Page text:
Lost Classics: Duster “Stratosphere”

tapem200bThey’re nobody’s buzz bands anymore. But since 1993, MAGNET has discovered and documented more great music than memory will allow. The groups may have broken up or the albums may be out of print, but this time, history is written by the losers. Here are some of the finest albums that time forgot but we remembered in issue #75, plus all-new additions to our list of Lost Classics.

duster550:: DUSTER
Stratosphere // Up, 1998

There was no shortage of psychedelic listening options for the late-’90s space cadet; you simply had to navigate the substrata of drone-friendly bands such as Spiritualized, Flying Saucer Attack and Bardo Pond. San Jose, Calif.’s Duster flew closer to Earth, offering more structured guitar-rock compositions and the kind of muffled-yet-melodic vocals that hadn’t been heard since the (original) shoegaze era. For debut album Stratosphere, the songwriting duo of Clay Parton and Dove Amber recruited drummer Jason Albertini (an original member of Queens Of The Stone Age) and created a sound akin to Yo La Tengo playing beneath a heavy winter blanket. For an exploration of the pop side of the space-rock moon, Stratosphere is one place to start.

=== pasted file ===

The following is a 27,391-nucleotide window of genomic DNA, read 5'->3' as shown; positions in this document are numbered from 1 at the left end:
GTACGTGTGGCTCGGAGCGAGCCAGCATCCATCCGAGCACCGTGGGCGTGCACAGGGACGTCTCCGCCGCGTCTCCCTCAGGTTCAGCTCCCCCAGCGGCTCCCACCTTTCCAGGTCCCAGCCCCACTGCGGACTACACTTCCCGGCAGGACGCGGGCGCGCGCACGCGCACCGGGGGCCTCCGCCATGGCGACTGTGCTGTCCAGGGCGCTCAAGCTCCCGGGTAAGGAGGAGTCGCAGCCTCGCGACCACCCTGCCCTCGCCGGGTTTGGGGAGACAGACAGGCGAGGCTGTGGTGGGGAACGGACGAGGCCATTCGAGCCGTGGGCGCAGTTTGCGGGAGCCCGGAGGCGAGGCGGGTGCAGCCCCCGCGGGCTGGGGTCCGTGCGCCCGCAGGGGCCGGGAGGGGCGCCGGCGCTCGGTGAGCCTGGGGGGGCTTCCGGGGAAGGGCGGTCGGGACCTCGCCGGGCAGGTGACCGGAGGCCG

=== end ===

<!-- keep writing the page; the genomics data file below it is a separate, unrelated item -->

Catching Up: Duster managed one more album, 2000’s Contemporary Movement. Albertini and Amber formed the trippy Helvetia, while Parton makes four-track psych/pop as Eiafuawn.

“Reed To Hillsborough”:

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